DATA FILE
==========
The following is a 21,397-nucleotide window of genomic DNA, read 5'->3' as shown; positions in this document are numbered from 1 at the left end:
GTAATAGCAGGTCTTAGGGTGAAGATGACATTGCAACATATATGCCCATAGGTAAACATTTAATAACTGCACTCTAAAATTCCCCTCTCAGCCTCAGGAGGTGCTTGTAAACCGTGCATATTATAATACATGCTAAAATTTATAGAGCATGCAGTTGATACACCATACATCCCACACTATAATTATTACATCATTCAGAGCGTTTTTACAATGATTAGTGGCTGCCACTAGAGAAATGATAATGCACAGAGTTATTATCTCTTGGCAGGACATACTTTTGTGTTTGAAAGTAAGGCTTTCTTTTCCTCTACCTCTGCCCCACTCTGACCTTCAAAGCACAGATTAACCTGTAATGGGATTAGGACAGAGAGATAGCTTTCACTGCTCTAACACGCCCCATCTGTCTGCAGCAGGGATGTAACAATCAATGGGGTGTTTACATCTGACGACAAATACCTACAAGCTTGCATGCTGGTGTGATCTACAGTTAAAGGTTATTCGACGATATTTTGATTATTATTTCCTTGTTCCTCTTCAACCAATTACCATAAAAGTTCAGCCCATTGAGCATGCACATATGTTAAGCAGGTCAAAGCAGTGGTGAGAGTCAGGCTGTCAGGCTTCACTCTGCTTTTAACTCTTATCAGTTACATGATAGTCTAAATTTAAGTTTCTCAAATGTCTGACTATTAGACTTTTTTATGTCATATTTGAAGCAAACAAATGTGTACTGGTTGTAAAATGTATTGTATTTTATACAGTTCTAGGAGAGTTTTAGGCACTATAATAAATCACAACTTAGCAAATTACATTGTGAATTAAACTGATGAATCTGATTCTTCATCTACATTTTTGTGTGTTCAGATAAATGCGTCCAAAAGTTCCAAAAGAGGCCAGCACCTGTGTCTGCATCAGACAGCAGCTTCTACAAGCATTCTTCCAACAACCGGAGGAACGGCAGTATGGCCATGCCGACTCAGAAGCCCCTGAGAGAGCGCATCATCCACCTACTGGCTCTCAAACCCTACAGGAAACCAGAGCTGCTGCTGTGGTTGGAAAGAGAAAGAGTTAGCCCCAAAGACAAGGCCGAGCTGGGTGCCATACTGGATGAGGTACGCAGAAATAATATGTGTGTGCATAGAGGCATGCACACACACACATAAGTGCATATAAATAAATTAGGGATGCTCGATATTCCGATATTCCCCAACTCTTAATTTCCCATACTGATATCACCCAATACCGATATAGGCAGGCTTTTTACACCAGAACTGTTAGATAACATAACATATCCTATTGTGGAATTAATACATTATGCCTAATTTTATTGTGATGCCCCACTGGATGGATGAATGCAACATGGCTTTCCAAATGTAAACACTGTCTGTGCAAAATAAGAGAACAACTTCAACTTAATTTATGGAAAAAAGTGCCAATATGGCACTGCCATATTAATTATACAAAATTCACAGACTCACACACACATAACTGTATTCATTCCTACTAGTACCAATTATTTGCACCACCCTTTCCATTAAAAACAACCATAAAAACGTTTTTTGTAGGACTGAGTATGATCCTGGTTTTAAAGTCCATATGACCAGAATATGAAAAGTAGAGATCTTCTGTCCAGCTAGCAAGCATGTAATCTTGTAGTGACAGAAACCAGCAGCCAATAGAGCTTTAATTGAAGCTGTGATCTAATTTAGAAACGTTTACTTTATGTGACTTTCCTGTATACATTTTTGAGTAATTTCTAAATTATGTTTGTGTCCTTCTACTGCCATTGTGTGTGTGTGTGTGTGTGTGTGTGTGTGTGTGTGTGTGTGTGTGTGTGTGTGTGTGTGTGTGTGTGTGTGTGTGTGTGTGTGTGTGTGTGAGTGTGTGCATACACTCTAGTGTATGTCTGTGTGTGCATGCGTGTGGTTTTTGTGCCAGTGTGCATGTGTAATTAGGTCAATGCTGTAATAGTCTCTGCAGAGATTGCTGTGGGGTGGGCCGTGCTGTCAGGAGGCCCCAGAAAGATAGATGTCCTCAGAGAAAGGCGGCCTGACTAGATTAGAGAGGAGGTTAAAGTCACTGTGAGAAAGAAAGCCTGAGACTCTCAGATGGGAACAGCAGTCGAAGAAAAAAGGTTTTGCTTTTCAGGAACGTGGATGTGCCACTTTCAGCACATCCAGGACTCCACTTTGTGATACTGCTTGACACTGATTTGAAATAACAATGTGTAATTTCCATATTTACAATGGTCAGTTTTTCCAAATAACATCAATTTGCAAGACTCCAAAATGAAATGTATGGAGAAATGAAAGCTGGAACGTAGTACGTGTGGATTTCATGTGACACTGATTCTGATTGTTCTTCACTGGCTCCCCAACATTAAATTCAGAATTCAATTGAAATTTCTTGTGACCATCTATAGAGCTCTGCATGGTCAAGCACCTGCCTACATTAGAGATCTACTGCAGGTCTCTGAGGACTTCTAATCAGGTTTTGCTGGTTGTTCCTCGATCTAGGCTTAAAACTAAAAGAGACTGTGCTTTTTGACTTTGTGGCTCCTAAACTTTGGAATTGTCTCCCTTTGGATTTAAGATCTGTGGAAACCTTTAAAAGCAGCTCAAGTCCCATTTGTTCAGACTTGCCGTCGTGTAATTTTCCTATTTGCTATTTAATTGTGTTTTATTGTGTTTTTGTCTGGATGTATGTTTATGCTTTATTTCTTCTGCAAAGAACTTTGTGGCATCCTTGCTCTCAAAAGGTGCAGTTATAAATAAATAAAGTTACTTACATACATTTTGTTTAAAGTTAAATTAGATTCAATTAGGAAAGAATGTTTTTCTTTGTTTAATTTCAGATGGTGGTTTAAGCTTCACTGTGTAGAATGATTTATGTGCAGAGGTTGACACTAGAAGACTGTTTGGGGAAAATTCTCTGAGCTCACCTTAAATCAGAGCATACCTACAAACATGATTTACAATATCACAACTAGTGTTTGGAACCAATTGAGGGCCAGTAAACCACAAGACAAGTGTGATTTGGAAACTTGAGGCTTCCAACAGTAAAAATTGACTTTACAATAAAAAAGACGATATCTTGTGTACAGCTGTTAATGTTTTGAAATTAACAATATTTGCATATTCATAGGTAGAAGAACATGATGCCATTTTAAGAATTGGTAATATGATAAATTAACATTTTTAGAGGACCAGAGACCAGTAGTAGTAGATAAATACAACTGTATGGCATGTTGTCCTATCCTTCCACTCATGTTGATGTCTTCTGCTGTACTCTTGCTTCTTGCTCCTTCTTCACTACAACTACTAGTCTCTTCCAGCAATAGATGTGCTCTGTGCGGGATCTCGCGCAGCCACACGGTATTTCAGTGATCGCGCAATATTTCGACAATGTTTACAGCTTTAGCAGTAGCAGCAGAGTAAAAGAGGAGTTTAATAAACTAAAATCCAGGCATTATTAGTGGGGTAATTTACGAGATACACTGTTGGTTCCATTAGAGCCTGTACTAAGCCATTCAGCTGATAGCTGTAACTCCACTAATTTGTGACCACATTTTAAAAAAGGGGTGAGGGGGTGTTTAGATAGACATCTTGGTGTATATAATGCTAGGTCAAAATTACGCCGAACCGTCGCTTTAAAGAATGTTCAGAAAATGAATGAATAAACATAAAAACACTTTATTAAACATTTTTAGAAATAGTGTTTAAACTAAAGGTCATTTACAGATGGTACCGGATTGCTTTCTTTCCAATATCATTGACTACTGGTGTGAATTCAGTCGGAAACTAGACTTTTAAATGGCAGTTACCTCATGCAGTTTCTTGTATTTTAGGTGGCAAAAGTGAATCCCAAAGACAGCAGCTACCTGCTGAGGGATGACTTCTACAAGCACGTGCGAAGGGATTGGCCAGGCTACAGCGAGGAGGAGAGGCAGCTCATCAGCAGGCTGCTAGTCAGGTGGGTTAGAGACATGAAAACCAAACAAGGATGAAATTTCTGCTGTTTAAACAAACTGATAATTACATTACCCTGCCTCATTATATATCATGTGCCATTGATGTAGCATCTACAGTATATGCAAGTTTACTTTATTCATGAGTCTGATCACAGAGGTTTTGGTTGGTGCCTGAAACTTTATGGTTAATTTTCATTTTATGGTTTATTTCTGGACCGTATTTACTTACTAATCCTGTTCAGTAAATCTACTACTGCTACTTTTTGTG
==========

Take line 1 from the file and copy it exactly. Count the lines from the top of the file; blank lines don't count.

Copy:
The following is a 21,397-nucleotide window of genomic DNA, read 5'->3' as shown; positions in this document are numbered from 1 at the left end: